[602227,]           0.1899130           1.2083211   .           0.2561999           0.1202894
[602228,]           0.0000000           1.3483975   .           0.0000000           0.0000000
[602229,]           0.1275258           0.5184639   .           0.2065310           0.1833882

Rows are fixels (n = 602229), and column names are the source filenames (n = 100). Each value is a specific fixel’s FDC from a mif file.

Step 2.3. Load cohort phenotypes CSV file

We then load the accompanying CSV file:

# filename of example fixel data (.h5 file):
csv_path <- "~/Desktop/myProject/cohort_FDC_n100.csv"
# load the CSV file:
phenotypes <- read.csv(csv_path)

As this CSV file already provides sufficient covariates ready for analysis below, we don’t need to do extra work on it.

Step 2.4. Perform statistical analysis

With both modelarray and data frame phenotypes set up, we can now perform the statistical analysis. At present, ModelArray supports linear models as well as generalized additive models (GAM) with and without penalized splines, which are particularly useful for studying nonlinear effects in lifespan data.

Let’s start with linear model ModelArray.lm(). We first need a formula defining the model. We mainly want to test how fixel FDC changes with age in adolescence, assuming it’s a linear relationship. We also add sex and in-scanner motion quantification dti64MeanRelRMS as covariates. Intercept will be automatically added. We first try it out on first 100 fixels before we running on all fixels:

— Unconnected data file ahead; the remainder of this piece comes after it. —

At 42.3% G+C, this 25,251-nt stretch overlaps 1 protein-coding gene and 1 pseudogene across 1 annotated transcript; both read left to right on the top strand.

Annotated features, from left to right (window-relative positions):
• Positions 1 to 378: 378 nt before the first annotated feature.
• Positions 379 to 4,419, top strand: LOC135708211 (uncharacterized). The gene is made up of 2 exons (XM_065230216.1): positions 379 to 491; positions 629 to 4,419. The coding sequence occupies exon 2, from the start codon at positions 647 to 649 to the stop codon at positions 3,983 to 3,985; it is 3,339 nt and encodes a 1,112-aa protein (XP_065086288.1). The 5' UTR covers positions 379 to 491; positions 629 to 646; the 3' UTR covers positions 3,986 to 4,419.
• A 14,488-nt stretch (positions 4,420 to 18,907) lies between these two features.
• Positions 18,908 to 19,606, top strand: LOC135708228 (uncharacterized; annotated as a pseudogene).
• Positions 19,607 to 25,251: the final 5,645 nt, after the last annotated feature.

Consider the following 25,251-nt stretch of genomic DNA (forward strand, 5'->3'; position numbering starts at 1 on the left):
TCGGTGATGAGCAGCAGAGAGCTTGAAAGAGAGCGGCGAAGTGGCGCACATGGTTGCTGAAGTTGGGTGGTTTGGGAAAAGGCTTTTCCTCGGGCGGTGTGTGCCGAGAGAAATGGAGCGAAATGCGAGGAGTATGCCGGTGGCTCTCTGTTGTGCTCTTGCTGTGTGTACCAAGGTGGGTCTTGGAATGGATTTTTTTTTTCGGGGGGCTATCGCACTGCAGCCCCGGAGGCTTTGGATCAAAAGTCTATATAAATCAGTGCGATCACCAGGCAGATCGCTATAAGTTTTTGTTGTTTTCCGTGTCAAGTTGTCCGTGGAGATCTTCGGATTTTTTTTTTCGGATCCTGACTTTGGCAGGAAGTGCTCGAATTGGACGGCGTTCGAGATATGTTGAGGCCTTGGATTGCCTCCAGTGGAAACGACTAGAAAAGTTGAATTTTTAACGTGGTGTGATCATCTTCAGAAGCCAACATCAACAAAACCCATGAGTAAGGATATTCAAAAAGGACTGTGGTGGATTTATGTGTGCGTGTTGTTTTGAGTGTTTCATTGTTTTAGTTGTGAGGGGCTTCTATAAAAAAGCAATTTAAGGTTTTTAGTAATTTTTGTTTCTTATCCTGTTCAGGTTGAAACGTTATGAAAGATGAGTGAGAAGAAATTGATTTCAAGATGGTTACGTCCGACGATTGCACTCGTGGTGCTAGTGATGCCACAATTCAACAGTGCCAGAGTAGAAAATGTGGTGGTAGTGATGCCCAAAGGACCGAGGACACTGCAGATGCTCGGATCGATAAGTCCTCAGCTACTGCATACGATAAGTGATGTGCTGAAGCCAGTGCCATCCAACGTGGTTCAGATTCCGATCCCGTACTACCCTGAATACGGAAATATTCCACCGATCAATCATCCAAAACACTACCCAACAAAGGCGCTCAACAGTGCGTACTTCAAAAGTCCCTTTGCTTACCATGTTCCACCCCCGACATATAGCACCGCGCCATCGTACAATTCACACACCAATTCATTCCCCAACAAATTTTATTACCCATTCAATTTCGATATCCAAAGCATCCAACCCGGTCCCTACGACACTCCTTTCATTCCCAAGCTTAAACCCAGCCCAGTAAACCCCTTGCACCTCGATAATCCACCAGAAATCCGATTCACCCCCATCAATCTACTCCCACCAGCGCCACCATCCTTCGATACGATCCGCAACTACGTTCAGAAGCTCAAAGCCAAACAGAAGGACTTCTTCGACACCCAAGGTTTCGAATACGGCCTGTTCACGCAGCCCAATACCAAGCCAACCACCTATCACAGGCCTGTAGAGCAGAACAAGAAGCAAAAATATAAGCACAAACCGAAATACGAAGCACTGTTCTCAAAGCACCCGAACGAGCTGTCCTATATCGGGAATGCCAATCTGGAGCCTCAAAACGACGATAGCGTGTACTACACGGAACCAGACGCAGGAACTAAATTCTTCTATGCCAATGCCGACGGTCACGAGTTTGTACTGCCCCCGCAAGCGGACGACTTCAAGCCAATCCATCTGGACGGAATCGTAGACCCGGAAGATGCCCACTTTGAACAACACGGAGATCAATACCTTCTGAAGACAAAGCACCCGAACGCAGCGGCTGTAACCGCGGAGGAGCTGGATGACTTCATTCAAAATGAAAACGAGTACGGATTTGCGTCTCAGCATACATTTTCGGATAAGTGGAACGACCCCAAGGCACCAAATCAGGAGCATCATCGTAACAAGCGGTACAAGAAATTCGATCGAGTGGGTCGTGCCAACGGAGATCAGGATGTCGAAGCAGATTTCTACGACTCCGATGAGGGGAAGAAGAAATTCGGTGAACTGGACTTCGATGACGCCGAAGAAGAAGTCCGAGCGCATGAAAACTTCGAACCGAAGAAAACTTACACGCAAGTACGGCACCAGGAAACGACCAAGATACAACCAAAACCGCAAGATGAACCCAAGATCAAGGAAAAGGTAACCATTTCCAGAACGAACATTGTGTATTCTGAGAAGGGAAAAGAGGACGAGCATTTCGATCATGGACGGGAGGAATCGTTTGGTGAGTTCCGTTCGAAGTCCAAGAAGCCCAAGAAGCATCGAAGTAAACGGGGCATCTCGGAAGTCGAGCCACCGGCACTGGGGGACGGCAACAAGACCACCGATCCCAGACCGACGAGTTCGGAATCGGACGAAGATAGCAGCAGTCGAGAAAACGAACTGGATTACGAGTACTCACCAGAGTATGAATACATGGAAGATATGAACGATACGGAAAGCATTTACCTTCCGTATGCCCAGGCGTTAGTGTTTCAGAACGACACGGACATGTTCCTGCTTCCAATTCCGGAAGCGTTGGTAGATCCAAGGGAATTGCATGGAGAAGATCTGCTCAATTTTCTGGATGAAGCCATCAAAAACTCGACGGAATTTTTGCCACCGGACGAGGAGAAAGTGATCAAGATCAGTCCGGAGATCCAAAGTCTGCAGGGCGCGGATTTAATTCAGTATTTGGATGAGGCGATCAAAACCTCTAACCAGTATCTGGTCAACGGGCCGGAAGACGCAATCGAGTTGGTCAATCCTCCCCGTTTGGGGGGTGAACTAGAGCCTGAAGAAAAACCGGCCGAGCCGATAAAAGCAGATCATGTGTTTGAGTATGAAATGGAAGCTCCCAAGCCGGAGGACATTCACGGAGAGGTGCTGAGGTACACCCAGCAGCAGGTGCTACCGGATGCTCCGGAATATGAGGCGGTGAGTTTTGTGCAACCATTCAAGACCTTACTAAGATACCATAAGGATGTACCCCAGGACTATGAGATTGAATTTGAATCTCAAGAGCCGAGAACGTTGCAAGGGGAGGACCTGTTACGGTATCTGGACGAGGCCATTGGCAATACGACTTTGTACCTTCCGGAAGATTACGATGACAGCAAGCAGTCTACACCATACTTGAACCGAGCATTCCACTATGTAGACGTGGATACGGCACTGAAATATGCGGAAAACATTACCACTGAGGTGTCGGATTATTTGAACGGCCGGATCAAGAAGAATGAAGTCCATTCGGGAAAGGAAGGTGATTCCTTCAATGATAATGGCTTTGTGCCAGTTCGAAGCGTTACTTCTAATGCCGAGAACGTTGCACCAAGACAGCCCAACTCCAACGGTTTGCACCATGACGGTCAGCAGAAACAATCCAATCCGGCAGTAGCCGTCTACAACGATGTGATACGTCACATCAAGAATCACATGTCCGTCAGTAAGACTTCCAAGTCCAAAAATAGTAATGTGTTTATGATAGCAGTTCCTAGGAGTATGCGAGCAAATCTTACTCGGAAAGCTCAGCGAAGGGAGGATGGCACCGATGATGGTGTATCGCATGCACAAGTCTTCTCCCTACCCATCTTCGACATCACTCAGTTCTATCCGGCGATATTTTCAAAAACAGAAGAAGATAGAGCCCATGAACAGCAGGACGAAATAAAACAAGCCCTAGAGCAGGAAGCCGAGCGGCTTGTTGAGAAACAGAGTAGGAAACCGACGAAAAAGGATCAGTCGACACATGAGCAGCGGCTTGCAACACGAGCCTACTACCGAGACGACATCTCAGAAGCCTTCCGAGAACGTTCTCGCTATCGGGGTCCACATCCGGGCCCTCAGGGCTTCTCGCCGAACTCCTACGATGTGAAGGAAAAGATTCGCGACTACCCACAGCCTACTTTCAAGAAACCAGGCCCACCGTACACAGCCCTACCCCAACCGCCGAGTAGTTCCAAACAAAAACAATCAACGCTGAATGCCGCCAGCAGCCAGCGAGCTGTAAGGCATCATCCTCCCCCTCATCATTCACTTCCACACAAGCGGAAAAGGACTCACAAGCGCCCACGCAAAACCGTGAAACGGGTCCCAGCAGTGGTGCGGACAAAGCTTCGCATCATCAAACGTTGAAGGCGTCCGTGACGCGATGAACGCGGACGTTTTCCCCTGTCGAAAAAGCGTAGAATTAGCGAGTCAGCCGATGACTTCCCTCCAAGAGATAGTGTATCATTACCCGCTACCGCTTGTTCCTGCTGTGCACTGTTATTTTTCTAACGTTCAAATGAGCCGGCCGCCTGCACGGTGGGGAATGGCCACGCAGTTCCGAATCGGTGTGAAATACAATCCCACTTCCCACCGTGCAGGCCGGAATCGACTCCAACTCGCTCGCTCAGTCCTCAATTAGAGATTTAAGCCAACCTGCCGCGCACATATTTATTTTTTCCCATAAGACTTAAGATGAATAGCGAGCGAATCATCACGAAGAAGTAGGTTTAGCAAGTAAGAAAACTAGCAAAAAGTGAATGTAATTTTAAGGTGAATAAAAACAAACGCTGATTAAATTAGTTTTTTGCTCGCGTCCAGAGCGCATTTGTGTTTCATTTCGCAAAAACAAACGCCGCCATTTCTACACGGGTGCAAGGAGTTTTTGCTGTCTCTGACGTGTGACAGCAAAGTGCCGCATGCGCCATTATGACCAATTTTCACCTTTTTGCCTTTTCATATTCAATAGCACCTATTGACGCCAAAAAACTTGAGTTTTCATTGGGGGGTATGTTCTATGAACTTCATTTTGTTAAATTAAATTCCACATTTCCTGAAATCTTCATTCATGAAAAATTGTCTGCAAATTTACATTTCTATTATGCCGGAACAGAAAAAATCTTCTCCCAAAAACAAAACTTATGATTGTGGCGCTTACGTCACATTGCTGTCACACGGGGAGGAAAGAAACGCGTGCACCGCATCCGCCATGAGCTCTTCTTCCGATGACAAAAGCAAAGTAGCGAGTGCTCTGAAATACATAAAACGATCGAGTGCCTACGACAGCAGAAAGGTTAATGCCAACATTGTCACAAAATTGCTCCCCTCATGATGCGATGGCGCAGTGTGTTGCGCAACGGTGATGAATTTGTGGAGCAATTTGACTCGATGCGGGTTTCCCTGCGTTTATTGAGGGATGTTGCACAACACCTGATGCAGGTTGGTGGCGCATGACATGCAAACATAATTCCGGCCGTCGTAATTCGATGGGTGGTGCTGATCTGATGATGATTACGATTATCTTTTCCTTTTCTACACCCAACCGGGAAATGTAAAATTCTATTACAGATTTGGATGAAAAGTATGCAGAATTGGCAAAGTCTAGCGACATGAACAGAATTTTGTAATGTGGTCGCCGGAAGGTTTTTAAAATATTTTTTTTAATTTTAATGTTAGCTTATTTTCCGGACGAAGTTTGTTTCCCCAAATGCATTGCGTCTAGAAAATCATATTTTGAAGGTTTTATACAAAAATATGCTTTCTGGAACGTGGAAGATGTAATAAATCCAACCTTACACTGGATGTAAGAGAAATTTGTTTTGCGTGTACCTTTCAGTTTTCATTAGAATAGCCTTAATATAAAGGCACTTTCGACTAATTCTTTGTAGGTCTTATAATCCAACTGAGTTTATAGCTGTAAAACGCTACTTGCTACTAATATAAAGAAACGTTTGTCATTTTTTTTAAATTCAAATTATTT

# formula:
formula.lm <- FDC ~ Age + sex + dti64MeanRelRMS
# run linear model fitting with ModelArray.lm() on the first 100 fixels:
mylm.try <- ModelArray.lm(formula.lm, modelarray, phenotypes, "FDC",
                          element.subset = 1:100)

You’ll see:

subset: default 
weights: default 
na.action: default 
method: default 
model: default 
x: default 
y: default 
qr: default 
singular.ok: default 
contrasts: default 
offset: default 
Fitting element-wise linear models for FDC
initiating....